The code is the authorization code generated by the authorization server. This code is relatively short-lived, typically lasting between 1 to 10 minutes depending on the OAuth service.

Exchange the Authorization Code for an Access Token

We’re about ready to wrap up the flow. Now that the application has the authorization code, it can use that to get an access token.

The application makes a POST request to the service’s token endpoint with the following parameters:

  • grant_type=authorization_code - This tells the token endpoint that the application is using the Authorization Code grant type.
  • code - The application includes the authorization code it was given in the redirect.
  • redirect_uri - The same redirect URI that was used when requesting the code. Some APIs don’t require this parameter, so you’ll need to double check the documentation of the particular API you’re accessing.
  • client_id - The application’s client ID.
  • client_secret - The application’s client secret. This ensures that the request to get the access token is made only from the application, and not from a potential attacker that may have intercepted the authorization code.

The token endpoint will verify all the parameters in the request, ensuring the code hasn’t expired and that the client ID and secret match. If everything checks out, it will generate an access token and return it in the response!

HTTP/1.1 200 OK
Content-Type: application/json
Cache-Control: no-store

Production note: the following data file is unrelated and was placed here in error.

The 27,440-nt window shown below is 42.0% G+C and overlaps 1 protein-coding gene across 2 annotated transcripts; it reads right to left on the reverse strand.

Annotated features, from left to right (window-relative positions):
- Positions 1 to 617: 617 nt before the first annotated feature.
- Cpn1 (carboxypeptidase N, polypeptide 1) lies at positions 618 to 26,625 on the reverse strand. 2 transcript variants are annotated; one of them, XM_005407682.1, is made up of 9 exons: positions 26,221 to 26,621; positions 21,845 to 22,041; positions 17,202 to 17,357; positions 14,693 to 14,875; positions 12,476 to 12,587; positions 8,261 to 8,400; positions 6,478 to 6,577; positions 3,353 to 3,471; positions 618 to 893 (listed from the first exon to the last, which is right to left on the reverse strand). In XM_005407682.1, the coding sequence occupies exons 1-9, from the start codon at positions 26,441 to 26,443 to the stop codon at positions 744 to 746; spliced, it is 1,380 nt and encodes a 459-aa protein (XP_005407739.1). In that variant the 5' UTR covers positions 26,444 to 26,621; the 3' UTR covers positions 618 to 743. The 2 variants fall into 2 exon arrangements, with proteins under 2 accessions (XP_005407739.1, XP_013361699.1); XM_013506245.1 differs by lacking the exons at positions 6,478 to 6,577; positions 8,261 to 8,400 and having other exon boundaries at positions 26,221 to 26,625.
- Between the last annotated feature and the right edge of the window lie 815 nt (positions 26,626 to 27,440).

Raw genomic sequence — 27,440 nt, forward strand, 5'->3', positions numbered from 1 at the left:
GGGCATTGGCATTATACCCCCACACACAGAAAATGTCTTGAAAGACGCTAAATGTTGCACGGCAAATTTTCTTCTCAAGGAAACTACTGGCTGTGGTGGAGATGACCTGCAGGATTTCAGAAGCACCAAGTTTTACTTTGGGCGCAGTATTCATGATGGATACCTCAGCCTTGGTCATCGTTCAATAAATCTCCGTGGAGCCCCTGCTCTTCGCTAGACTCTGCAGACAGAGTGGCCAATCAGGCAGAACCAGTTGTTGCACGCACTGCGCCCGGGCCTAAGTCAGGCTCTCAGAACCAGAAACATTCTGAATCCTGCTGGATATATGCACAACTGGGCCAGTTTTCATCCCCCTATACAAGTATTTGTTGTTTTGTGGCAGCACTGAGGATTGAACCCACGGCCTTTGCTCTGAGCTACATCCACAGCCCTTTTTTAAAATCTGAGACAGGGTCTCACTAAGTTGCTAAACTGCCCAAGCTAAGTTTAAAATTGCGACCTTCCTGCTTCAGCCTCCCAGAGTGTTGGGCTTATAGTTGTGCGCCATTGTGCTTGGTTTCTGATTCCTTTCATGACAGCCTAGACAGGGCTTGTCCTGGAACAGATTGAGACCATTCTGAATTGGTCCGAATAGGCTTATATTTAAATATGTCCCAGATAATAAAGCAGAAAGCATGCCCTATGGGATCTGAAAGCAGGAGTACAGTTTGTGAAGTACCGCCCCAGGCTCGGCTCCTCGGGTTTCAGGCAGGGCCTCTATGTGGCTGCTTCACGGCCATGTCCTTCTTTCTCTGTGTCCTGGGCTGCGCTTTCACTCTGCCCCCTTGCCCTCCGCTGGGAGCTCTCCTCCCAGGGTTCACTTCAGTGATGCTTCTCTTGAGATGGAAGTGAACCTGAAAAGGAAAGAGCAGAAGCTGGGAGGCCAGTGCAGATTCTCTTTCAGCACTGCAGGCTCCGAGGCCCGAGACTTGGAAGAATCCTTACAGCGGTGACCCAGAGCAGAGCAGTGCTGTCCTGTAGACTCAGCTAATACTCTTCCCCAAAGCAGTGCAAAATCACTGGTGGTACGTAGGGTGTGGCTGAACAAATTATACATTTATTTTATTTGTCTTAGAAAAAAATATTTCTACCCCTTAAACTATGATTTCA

Pragma: no-cache

  "scope":"create delete"

The Authorization Code flow is complete! The application now has an access token it can use when making API requests.

When to use the Authorization Code Flow

The Authorization Code flow is best used in web and mobile apps. Since the Authorization Code grant has the extra step of exchanging the authorization code for the access token, it provides an additional layer of security not present in the Implicit grant type.

If you’re using the Authorization Code flow in a mobile app, or any other type of application that can’t store a client secret, then you should also use the PKCE extension, which provides protections against other attacks where the authorization code may be intercepted.

The code exchange step ensures that an attacker isn’t able to intercept the access token, since the access token is always sent via a secure backchannel between the application and the OAuth server.

Learn More About OAuth and Okta

You can learn more about OAuth 2.0 on, or check out any of these resources to get started building!

Or hit up Okta’s OIDC/OAuth 2.0 API for specific information on how we support OAuth. And as always, follow us on Twitter @oktadev for more great content.

PS: We recently built a new security site where we’re publishing lots of other security-focused articles (like this one). You should cehck it out!

Aaron Parecki is a Senior Security Architect at Okta. He is the author of OAuth 2.0 Simplified, and maintains He regularly writes and gives talks about OAuth and online security. He is an editor of several internet specs, and is the co-founder of IndieWebCamp, a conference focusing on data ownership and online identity. Aaron has spoken at conferences around the world about OAuth, data ownership, quantified self, and home automation, and his work has been featured in Wired, Fast Company and more.